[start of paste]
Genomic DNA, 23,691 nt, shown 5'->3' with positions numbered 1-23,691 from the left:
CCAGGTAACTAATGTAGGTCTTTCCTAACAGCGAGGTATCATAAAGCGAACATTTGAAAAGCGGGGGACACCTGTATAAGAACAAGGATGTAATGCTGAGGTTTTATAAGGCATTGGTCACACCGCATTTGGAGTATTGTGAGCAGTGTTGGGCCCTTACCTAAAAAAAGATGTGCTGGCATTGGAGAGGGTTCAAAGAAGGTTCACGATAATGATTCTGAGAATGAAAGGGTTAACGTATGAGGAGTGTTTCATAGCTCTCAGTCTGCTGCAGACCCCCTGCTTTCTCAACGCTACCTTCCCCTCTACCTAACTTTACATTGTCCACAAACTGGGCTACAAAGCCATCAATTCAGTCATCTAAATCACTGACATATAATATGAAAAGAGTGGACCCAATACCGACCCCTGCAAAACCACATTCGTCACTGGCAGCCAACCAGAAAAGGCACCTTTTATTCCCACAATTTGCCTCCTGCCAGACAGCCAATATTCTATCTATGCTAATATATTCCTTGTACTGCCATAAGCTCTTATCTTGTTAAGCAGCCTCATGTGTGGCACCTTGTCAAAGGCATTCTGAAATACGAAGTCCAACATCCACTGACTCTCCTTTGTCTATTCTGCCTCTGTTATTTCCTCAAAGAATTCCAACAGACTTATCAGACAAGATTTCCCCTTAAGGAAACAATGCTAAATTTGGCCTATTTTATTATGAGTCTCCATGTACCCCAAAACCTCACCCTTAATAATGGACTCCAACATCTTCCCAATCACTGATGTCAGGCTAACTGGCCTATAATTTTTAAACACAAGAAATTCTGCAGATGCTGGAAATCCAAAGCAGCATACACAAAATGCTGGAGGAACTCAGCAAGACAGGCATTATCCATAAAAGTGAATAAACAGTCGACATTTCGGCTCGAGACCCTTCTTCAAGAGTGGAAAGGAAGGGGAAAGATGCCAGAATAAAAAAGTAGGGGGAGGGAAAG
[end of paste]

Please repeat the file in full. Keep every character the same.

Genomic DNA, 23,691 nt, shown 5'->3' with positions numbered 1-23,691 from the left:
CCAGGTAACTAATGTAGGTCTTTCCTAACAGCGAGGTATCATAAAGCGAACATTTGAAAAGCGGGGGACACCTGTATAAGAACAAGGATGTAATGCTGAGGTTTTATAAGGCATTGGTCACACCGCATTTGGAGTATTGTGAGCAGTGTTGGGCCCTTACCTAAAAAAAGATGTGCTGGCATTGGAGAGGGTTCAAAGAAGGTTCACGATAATGATTCTGAGAATGAAAGGGTTAACGTATGAGGAGTGTTTCATAGCTCTCAGTCTGCTGCAGACCCCCTGCTTTCTCAACGCTACCTTCCCCTCTACCTAACTTTACATTGTCCACAAACTGGGCTACAAAGCCATCAATTCAGTCATCTAAATCACTGACATATAATATGAAAAGAGTGGACCCAATACCGACCCCTGCAAAACCACATTCGTCACTGGCAGCCAACCAGAAAAGGCACCTTTTATTCCCACAATTTGCCTCCTGCCAGACAGCCAATATTCTATCTATGCTAATATATTCCTTGTACTGCCATAAGCTCTTATCTTGTTAAGCAGCCTCATGTGTGGCACCTTGTCAAAGGCATTCTGAAATACGAAGTCCAACATCCACTGACTCTCCTTTGTCTATTCTGCCTCTGTTATTTCCTCAAAGAATTCCAACAGACTTATCAGACAAGATTTCCCCTTAAGGAAACAATGCTAAATTTGGCCTATTTTATTATGAGTCTCCATGTACCCCAAAACCTCACCCTTAATAATGGACTCCAACATCTTCCCAATCACTGATGTCAGGCTAACTGGCCTATAATTTTTAAACACAAGAAATTCTGCAGATGCTGGAAATCCAAAGCAGCATACACAAAATGCTGGAGGAACTCAGCAAGACAGGCATTATCCATAAAAGTGAATAAACAGTCGACATTTCGGCTCGAGACCCTTCTTCAAGAGTGGAAAGGAAGGGGAAAGATGCCAGAATAAAAAAGTAGGGGGAGGGAAAG